Cognitive Misers, Cognitive Spendthrifts, and Democracy

I fear that an earlier post, “Cognitive Misers and Democracy,” did not adequately explain the term “cognitive miser.”  It referenced previous healthy memory blog posts, but unless you went back and read those posts or are an assiduous healthy memory blog reader, I do not think that the term was clear.  To make the term clearer, I have created a new term, cognitive spendthrift.

Here is a quick synopsis of how we process information.  The default upon the receipt of new information is to believe it. This is Kahneman’s System One processing. This default value makes sense because if we questioned everything when we came out of the womb, we would not be able to survive.  When we receive new information, if it is in accord with previous information, it is accepted.  However, when discordant information is received, the brain responds so that it is obvious from brain recordings.  This is an example of Kahneman’s System 2 processing.  An important role for System 2 is to monitor the processing from System 1.  To resolve this discordant information requires thinking, searching for, and trying to discover additional information.   This is effortful System 2 processing.  This can require substantial effort. This is basically what scientists do.  They look for discrepant information, and then conduct research to resolve this discrepant information.  Of course this is an oversimplification of the process, but it is a very brief synopsis of what occurs.  And it is science, the systematic use of tis process, that provides the basis for the advancement of civilizations.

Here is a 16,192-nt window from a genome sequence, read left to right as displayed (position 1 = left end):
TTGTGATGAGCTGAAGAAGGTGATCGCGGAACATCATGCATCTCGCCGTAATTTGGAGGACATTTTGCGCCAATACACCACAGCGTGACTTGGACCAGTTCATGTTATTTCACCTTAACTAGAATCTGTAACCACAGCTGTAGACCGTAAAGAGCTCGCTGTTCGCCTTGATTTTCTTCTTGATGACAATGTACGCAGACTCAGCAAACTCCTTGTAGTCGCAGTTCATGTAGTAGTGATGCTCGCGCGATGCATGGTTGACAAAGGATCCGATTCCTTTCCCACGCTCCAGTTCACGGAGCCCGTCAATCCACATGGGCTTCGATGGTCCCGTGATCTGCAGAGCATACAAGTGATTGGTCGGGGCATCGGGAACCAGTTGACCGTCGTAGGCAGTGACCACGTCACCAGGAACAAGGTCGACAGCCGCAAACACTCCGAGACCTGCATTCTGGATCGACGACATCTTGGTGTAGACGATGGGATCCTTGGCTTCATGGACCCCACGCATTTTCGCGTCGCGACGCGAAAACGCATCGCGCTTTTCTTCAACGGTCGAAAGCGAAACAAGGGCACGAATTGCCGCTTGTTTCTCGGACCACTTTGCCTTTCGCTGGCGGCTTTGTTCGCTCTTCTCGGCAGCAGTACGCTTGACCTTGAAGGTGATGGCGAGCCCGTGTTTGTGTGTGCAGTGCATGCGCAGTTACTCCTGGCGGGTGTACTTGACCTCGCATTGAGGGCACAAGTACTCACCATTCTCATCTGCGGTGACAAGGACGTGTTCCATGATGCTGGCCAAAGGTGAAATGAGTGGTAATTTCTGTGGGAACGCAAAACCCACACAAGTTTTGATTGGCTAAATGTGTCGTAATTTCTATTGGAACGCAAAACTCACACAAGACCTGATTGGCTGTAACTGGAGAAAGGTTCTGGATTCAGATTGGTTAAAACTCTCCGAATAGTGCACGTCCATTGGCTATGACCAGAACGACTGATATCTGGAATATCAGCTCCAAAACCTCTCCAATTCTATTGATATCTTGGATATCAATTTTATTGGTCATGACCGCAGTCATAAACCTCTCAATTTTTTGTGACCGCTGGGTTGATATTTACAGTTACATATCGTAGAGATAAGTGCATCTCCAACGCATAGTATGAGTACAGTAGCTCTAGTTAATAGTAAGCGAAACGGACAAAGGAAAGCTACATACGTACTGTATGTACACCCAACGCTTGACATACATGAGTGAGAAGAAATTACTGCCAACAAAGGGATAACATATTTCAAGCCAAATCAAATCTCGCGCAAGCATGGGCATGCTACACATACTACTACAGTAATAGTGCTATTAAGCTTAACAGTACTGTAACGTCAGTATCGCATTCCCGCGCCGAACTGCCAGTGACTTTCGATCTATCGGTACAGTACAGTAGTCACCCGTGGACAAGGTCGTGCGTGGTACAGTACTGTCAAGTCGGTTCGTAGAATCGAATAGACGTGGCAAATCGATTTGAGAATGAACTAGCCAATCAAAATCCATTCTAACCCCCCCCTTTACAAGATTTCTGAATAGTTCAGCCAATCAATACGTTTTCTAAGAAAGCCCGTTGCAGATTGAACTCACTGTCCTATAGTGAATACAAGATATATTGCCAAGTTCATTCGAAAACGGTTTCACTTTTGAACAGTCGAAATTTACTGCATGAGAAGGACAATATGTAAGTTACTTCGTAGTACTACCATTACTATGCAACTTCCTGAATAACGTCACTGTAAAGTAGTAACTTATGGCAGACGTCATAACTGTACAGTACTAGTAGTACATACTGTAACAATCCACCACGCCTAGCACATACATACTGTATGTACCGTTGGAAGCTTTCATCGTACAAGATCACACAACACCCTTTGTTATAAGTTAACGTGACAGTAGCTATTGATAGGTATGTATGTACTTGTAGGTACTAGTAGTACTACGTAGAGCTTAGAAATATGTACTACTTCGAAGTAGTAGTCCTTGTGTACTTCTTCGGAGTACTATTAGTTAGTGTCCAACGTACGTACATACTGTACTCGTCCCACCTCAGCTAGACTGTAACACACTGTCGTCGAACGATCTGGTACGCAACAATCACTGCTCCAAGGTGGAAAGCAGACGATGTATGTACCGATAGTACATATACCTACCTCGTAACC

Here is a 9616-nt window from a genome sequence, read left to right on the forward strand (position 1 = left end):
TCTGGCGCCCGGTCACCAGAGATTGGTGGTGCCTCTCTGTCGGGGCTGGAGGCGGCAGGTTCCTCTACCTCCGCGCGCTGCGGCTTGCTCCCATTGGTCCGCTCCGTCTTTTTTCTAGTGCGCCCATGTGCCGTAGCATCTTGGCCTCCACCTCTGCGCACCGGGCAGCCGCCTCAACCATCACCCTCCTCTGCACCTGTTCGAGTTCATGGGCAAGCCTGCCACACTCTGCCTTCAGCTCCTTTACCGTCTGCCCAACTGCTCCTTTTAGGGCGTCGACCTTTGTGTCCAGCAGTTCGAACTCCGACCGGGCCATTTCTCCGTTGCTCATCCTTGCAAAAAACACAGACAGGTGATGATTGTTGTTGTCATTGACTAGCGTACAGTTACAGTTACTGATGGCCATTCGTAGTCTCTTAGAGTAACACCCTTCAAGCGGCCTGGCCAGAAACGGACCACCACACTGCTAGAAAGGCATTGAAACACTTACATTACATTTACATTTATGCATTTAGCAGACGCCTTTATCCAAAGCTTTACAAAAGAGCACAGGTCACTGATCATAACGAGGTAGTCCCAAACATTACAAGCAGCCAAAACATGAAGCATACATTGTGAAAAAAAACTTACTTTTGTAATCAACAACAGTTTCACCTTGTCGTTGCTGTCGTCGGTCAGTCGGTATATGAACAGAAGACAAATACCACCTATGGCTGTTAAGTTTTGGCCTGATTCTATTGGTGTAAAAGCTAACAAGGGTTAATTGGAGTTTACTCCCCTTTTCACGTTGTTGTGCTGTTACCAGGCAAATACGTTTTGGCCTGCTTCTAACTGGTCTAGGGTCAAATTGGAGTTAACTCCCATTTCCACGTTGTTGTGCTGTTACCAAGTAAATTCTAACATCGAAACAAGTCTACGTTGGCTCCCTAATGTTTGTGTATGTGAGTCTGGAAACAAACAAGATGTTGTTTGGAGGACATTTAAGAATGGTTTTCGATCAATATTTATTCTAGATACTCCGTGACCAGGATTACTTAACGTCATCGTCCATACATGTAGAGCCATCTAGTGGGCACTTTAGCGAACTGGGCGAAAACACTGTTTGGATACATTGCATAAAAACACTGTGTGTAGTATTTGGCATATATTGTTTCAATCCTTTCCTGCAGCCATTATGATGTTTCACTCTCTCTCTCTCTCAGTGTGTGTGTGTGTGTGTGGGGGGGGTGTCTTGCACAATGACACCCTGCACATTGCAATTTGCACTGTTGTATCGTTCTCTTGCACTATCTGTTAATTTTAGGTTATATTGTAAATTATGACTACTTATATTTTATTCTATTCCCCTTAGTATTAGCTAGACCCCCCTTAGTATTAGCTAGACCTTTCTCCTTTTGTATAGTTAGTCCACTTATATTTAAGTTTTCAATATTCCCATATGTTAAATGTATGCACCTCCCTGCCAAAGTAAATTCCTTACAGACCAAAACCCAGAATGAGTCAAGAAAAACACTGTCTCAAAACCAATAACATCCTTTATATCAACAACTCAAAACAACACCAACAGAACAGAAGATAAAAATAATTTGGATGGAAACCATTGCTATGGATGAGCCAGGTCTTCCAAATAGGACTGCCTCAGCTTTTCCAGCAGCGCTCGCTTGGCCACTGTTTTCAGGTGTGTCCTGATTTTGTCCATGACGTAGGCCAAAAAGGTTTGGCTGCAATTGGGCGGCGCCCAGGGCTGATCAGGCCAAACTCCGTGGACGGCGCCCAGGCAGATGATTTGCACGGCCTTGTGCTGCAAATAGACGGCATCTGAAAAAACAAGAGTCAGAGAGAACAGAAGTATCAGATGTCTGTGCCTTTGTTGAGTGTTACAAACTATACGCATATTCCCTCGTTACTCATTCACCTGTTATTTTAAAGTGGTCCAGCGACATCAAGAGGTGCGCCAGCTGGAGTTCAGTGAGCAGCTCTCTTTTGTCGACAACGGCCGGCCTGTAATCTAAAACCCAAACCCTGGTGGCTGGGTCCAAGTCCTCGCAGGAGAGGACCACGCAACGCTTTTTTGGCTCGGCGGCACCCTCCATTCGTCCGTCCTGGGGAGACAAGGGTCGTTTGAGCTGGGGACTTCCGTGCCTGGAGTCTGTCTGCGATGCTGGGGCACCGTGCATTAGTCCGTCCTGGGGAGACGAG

So, by default we are cognitive misers.  Moreover, we have defense mechanisms that makes us feel that we know more and perform better than we actually do, but these mechanisms will be discussed in another post (until then, enter “overconfidence” into the healthy memory blog search block).  Unfortunately the internet typically facilitates further biased searches, which exacerbate the problem further.The term cognitive spendthrift refers to someone who questions and thinks about many things.  The internet is an ideal too for cognitive spendthrifts when they use the internet to explore contrary opinions and new information.   If too much cognitive capital is spent, mental illness and other adverse consequences result.  Even scientists ned to be focused on a subset of questions that they can handle.

The healthy memory blog encourages growth mindsets.  Growth mindsets require the spending of cognitive capital to think and to grow, but this expenditure of cognitive capital must be expended with regard to a budget.  You grow within the constraints in which you are comfortable and continue to grow.

The primary point of “Cognitive Misers and Democracy” was to encourage people to think.  Democracy is important enough to warrant the expenditure of cognitive capital.  And politics is an area where beliefs can be deeply held.  But these deeply held beliefs do need to be questioned.  They always need to be amenable to change.  This is why I was so disturbed by the survey indicating beliefs and principals were more important than the willingness to compromise.  Without  any compromise, democracies cannot survive.

Watching the political debates in one of the parties this year suggests that some opinions are not even being governed by beliefs, but rather by anger and disenchantment.  I am not sure that the opinions these people offer even make it to the cortex.  They see to come directly from the limbic system,

© Douglas Griffith and, 2016. Unauthorized use and/or duplication of this material without express and written permission from this blog’s author and/or owner is strictly prohibited. Excerpts and links may be used, provided that full and clear credit is given to Douglas Griffith and with appropriate and specific direction to the original content.

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